Celicanin Z.,University of Basel | Bieri O.,University of Basel | Preiswerk F.,University of Basel | Cattin P.,University of Basel | And 3 more authors.
Magnetic Resonance in Medicine | Year: 2015

Purpose: Respiratory organ motion is still the major challenge of various image-guided treatments in the abdomen. Dynamic organ motion tracking, necessary for the treatment control, can be performed with volumetric time-resolved MRI that sequentially acquires one image and one navigator slice. Here, a novel imaging method is proposed for truly simultaneous high temporal resolution acquisition. Methods: A standard balanced steady state free precession sequence was modified to simultaneously acquire two superimposed slices with different phase cycles, namely an image and a navigator slice. Instead of multiband RF pulses, two separate RF pulses were used for the excitation. Images were reconstructed using offline CAIPIRINHA reconstruction. Phantom and in vivo measurements of healthy volunteers were performed and evaluated. Results: Phantom and in vivo measurements showed good image quality with high signal-to-noise ratio (SNR) and no reconstruction issues. Conclusion: We present a novel imaging method for truly simultaneous acquisition of image and navigator slices for four-dimensional (4D) MRI of organ motion. In this method, the time lag between the sequential acquisitions is eliminated, leading to an improved accuracy of organ motion models, while CAIPIRINHA reconstruction results in an improved SNR compared with an existing 4D MRI approach. © 2014 Wiley Periodicals, Inc.

Celicanin Z.,University of Basel | Auboiroux V.,University of Geneva | Bieri O.,University of Basel | Petrusca L.,University of Geneva | And 5 more authors.
Magnetic Resonance in Medicine | Year: 2014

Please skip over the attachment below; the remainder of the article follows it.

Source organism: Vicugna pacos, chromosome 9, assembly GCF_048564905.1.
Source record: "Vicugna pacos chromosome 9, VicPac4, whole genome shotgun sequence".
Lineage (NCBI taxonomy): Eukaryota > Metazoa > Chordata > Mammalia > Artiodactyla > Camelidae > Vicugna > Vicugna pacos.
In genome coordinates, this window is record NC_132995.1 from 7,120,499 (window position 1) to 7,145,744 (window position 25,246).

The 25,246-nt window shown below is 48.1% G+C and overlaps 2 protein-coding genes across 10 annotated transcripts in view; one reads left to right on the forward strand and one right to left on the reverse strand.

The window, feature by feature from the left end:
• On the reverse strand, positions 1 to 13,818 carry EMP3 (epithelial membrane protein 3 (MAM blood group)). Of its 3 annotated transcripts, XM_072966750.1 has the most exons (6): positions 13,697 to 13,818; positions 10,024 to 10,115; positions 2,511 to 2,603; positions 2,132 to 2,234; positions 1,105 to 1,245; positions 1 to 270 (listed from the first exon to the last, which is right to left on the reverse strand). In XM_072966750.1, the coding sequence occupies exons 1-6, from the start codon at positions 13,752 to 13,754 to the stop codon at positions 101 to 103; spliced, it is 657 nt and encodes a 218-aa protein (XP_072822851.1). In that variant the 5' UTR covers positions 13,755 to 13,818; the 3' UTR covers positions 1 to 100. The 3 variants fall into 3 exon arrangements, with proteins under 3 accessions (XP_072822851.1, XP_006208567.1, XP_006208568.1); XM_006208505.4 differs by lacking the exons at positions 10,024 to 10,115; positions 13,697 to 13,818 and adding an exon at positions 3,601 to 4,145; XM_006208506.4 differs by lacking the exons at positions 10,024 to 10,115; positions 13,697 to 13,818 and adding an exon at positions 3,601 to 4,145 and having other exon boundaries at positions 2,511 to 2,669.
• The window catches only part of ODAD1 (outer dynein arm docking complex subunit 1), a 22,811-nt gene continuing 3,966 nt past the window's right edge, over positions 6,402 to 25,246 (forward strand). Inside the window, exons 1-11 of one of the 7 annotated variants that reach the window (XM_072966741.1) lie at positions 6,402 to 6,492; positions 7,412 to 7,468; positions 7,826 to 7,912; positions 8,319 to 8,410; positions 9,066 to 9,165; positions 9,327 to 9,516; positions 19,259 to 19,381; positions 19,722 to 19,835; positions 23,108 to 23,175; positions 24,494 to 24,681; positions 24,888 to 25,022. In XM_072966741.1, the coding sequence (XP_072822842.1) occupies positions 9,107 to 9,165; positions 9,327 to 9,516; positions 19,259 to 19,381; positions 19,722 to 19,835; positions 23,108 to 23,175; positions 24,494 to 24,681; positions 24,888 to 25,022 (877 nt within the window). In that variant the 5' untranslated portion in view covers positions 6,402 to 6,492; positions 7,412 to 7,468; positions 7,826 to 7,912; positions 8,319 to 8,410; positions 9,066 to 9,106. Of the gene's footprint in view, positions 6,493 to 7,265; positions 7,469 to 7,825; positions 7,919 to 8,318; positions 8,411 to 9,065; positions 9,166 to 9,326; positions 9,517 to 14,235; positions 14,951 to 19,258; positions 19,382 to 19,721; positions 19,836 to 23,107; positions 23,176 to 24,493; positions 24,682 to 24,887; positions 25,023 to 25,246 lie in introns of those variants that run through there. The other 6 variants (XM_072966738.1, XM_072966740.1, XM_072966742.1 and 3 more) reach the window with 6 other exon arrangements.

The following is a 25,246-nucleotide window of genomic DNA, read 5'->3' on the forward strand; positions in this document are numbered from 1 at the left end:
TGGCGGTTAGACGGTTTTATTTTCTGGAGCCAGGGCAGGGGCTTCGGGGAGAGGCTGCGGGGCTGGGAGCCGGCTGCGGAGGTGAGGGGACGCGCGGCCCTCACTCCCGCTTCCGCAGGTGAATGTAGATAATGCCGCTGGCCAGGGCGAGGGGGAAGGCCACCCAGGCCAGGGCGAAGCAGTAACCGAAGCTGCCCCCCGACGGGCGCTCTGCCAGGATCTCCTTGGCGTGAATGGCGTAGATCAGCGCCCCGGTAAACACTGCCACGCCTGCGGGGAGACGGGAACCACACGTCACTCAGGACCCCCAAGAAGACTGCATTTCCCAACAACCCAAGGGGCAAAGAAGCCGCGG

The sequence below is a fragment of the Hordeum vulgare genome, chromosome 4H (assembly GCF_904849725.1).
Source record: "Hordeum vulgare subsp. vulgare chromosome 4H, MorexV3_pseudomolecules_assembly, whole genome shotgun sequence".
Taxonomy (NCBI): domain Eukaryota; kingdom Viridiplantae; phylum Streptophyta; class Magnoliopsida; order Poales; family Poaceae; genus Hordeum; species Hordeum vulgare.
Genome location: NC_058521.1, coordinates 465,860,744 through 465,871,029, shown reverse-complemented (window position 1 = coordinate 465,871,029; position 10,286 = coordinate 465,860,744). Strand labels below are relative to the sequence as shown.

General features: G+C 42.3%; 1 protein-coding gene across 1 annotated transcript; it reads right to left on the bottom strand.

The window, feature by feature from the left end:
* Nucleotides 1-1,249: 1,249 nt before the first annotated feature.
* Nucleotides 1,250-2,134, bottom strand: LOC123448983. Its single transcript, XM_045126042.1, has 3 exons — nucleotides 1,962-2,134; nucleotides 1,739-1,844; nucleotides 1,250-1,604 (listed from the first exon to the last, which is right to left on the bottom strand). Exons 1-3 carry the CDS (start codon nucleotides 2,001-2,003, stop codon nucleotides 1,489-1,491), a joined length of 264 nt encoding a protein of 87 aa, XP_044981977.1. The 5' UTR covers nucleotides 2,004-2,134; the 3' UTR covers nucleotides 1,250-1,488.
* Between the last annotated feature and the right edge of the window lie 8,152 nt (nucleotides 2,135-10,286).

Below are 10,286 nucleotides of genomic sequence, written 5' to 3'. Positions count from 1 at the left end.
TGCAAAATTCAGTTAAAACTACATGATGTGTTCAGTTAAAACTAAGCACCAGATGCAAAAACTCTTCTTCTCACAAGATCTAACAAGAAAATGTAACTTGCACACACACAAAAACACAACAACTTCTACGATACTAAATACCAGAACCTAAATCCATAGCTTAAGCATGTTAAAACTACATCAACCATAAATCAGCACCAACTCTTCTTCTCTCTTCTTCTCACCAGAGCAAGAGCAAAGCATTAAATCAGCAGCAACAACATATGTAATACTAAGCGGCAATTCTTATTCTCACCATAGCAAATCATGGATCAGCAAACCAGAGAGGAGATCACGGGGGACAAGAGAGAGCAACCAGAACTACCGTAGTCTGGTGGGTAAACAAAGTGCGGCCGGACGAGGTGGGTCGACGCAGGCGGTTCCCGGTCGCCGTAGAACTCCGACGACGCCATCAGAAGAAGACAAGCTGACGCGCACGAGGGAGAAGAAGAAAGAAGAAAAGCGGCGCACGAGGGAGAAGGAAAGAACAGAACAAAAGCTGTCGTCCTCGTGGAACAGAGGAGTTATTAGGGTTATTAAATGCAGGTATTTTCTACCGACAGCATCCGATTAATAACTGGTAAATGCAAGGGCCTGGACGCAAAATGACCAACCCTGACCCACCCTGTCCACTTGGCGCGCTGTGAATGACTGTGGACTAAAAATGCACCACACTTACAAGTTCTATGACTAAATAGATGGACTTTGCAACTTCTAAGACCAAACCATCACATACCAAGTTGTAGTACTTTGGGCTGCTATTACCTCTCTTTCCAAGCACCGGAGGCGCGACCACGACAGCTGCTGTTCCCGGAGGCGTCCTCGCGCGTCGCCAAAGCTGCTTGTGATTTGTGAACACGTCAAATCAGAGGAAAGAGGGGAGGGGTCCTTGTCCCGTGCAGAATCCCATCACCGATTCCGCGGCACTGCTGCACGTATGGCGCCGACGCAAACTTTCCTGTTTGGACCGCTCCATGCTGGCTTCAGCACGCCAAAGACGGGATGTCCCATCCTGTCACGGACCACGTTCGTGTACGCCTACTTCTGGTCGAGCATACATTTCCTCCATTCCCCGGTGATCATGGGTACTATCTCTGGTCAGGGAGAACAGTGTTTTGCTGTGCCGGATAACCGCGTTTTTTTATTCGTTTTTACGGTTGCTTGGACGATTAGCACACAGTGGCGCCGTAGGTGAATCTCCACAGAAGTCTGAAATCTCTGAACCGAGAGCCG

Purpose: Magnetic resonance-guided high-intensity focused ultrasound is considered to be a promising treatment for localized cancer in abdominal organs such as liver, pancreas, or kidney. Abdominal motion, anatomical arrangement, and required sustained sonication are the main challenges. Methods: MR acquisition consisted of thermometry performed with segmented gradient-recalled echo echo-planar imaging, and a segment-based one-dimensional MR navigator parallel to the main axis of motion to track the organ motion. This tracking information was used in real-time for: (i) prospective motion correction of MR thermometry and (ii) HIFU focal point position lock-on target. Ex vivo experiments were performed on a sheep liver and a turkey pectoral muscle using a motion demonstrator, while in vivo experiments were conducted on two sheep liver. Results: Prospective motion correction of MR thermometry yielded good signal-to-noise ratio (range, 25 to 35) and low geometric distortion due to the use of segmented EPI. HIFU focal point lock-on target yielded isotropic in-plane thermal build-up. The feasibility of in vivo intercostal liver treatment was demonstrated in sheep. Conclusion: The presented method demonstrated in moving phantoms and breathing sheep accurate motioncompensated MR thermometry and precise HIFU focal point lock-on target using only real-time pencil-beam navigator tracking information, making it applicable without any pretreatment data acquisition or organ motion modeling. © 2013 Wiley Periodicals, Inc.